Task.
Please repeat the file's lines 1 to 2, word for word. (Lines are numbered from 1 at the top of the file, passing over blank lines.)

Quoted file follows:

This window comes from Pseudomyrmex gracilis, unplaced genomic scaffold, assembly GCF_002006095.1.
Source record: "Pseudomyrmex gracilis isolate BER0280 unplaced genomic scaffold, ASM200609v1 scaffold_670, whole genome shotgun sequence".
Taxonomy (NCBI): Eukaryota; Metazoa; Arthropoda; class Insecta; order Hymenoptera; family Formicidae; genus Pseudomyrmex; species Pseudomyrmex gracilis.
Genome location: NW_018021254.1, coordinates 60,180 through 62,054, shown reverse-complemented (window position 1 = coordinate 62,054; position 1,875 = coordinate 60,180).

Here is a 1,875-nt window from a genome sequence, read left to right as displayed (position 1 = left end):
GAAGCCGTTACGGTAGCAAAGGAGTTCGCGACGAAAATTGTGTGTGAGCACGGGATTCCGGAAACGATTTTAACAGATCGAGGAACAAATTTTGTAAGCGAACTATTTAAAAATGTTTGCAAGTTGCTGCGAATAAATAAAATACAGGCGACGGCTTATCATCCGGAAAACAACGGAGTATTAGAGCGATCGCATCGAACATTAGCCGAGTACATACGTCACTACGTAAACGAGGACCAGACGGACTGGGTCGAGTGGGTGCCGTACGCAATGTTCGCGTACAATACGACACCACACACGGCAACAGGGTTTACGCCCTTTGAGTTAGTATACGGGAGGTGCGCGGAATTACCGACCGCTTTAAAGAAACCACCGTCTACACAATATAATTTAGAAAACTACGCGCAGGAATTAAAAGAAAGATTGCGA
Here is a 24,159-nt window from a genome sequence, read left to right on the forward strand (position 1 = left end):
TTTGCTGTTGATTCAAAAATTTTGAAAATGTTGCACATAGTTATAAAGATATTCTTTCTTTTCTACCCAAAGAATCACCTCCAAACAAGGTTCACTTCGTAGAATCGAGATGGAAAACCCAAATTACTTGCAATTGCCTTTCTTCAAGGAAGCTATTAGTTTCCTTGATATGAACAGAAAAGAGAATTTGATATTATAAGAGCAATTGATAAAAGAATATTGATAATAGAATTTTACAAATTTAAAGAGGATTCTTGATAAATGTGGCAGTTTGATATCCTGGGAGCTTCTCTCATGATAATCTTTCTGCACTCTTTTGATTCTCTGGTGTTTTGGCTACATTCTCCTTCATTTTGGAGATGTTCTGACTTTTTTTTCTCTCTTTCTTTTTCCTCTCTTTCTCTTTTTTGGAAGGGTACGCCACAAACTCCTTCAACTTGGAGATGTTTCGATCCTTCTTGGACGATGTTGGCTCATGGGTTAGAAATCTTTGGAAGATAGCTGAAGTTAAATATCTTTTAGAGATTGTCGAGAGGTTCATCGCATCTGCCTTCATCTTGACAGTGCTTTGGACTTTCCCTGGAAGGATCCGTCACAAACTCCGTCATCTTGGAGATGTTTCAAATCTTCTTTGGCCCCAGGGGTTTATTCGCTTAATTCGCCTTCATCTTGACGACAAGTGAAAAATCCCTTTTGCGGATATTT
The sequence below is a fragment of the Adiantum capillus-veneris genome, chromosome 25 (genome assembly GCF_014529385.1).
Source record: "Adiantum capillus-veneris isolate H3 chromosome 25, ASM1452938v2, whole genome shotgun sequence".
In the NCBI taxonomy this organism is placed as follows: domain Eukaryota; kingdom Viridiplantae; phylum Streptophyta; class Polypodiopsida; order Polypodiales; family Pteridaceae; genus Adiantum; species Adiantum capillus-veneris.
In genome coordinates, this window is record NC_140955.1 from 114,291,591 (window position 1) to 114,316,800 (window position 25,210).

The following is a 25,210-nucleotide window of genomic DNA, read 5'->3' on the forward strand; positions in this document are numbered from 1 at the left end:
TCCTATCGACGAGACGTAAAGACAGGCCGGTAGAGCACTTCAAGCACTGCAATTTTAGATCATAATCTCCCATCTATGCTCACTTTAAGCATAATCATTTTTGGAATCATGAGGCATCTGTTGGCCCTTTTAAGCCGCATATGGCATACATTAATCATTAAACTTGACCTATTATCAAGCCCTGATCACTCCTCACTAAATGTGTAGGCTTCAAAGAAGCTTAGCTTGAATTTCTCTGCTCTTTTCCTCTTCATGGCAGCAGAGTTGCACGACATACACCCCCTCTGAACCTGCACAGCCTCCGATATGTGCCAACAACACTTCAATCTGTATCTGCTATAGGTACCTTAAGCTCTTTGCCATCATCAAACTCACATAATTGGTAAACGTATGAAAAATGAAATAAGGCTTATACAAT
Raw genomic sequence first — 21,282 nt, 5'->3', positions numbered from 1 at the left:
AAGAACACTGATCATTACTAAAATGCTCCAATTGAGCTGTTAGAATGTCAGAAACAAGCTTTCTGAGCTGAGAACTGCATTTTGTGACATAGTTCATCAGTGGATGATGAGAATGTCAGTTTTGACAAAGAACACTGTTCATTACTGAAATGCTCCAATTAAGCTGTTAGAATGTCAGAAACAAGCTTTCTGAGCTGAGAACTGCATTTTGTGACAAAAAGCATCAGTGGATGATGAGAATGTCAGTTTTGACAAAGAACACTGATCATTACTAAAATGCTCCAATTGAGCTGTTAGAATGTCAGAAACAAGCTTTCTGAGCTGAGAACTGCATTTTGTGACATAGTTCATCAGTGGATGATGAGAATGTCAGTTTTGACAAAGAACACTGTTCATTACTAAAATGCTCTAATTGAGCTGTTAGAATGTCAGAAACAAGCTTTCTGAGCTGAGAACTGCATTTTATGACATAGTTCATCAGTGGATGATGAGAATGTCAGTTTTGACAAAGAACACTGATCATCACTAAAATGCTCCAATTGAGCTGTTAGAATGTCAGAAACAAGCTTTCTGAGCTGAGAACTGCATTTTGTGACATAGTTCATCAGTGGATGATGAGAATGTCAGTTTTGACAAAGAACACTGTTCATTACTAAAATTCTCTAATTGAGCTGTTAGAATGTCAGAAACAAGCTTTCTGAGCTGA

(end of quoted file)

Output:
This window comes from Pseudomyrmex gracilis, unplaced genomic scaffold, assembly GCF_002006095.1.
Source record: "Pseudomyrmex gracilis isolate BER0280 unplaced genomic scaffold, ASM200609v1 scaffold_670, whole genome shotgun sequence".